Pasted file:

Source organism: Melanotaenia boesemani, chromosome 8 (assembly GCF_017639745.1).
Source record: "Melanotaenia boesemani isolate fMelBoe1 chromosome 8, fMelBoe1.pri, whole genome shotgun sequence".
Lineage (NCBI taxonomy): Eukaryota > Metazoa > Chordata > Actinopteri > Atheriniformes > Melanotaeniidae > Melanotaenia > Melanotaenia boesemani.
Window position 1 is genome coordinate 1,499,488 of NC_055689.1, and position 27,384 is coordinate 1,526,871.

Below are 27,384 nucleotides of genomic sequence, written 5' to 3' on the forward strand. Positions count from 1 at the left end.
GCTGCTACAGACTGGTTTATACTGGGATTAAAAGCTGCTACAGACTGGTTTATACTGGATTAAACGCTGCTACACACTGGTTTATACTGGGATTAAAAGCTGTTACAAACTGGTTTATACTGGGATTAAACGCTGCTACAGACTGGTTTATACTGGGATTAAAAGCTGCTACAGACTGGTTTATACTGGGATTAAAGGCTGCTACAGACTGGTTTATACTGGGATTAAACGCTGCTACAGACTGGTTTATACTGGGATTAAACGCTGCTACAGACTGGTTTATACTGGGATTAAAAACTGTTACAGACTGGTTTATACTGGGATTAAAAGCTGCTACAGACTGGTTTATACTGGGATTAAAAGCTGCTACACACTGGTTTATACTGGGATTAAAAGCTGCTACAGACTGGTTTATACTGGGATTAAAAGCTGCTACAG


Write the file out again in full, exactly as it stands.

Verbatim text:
Source organism: Melanotaenia boesemani, chromosome 8 (assembly GCF_017639745.1).
Source record: "Melanotaenia boesemani isolate fMelBoe1 chromosome 8, fMelBoe1.pri, whole genome shotgun sequence".
Lineage (NCBI taxonomy): Eukaryota > Metazoa > Chordata > Actinopteri > Atheriniformes > Melanotaeniidae > Melanotaenia > Melanotaenia boesemani.
Window position 1 is genome coordinate 1,499,488 of NC_055689.1, and position 27,384 is coordinate 1,526,871.

Below are 27,384 nucleotides of genomic sequence, written 5' to 3' on the forward strand. Positions count from 1 at the left end.
GCTGCTACAGACTGGTTTATACTGGGATTAAAAGCTGCTACAGACTGGTTTATACTGGATTAAACGCTGCTACACACTGGTTTATACTGGGATTAAAAGCTGTTACAAACTGGTTTATACTGGGATTAAACGCTGCTACAGACTGGTTTATACTGGGATTAAAAGCTGCTACAGACTGGTTTATACTGGGATTAAAGGCTGCTACAGACTGGTTTATACTGGGATTAAACGCTGCTACAGACTGGTTTATACTGGGATTAAACGCTGCTACAGACTGGTTTATACTGGGATTAAAAACTGTTACAGACTGGTTTATACTGGGATTAAAAGCTGCTACAGACTGGTTTATACTGGGATTAAAAGCTGCTACACACTGGTTTATACTGGGATTAAAAGCTGCTACAGACTGGTTTATACTGGGATTAAAAGCTGCTACAG